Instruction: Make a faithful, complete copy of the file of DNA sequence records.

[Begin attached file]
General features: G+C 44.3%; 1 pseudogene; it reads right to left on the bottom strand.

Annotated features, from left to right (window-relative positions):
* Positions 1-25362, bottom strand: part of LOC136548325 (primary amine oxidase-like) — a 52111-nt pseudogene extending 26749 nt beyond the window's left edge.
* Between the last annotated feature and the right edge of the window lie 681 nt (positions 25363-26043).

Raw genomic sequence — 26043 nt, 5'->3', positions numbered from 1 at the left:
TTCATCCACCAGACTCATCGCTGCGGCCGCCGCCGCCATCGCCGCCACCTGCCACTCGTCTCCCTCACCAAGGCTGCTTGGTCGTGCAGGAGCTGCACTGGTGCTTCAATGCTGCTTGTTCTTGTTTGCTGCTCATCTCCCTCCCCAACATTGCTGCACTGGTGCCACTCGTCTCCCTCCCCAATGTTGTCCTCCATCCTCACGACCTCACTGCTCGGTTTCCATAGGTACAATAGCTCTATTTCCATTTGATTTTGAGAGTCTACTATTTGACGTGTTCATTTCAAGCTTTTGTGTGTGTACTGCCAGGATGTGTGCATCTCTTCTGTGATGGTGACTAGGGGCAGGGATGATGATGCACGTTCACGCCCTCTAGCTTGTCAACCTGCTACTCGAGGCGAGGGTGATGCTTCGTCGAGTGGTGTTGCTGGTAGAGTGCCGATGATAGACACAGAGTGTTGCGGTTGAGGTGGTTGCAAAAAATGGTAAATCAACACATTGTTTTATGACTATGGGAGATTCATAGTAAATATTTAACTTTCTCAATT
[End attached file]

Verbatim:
General features: G+C 44.3%; 1 pseudogene; it reads right to left on the bottom strand.

Annotated features, from left to right (window-relative positions):
* Positions 1-25362, bottom strand: part of LOC136548325 (primary amine oxidase-like) — a 52111-nt pseudogene extending 26749 nt beyond the window's left edge.
* Between the last annotated feature and the right edge of the window lie 681 nt (positions 25363-26043).

Raw genomic sequence — 26043 nt, 5'->3', positions numbered from 1 at the left:
TTCATCCACCAGACTCATCGCTGCGGCCGCCGCCGCCATCGCCGCCACCTGCCACTCGTCTCCCTCACCAAGGCTGCTTGGTCGTGCAGGAGCTGCACTGGTGCTTCAATGCTGCTTGTTCTTGTTTGCTGCTCATCTCCCTCCCCAACATTGCTGCACTGGTGCCACTCGTCTCCCTCCCCAATGTTGTCCTCCATCCTCACGACCTCACTGCTCGGTTTCCATAGGTACAATAGCTCTATTTCCATTTGATTTTGAGAGTCTACTATTTGACGTGTTCATTTCAAGCTTTTGTGTGTGTACTGCCAGGATGTGTGCATCTCTTCTGTGATGGTGACTAGGGGCAGGGATGATGATGCACGTTCACGCCCTCTAGCTTGTCAACCTGCTACTCGAGGCGAGGGTGATGCTTCGTCGAGTGGTGTTGCTGGTAGAGTGCCGATGATAGACACAGAGTGTTGCGGTTGAGGTGGTTGCAAAAAATGGTAAATCAACACATTGTTTTATGACTATGGGAGATTCATAGTAAATATTTAACTTTCTCAATT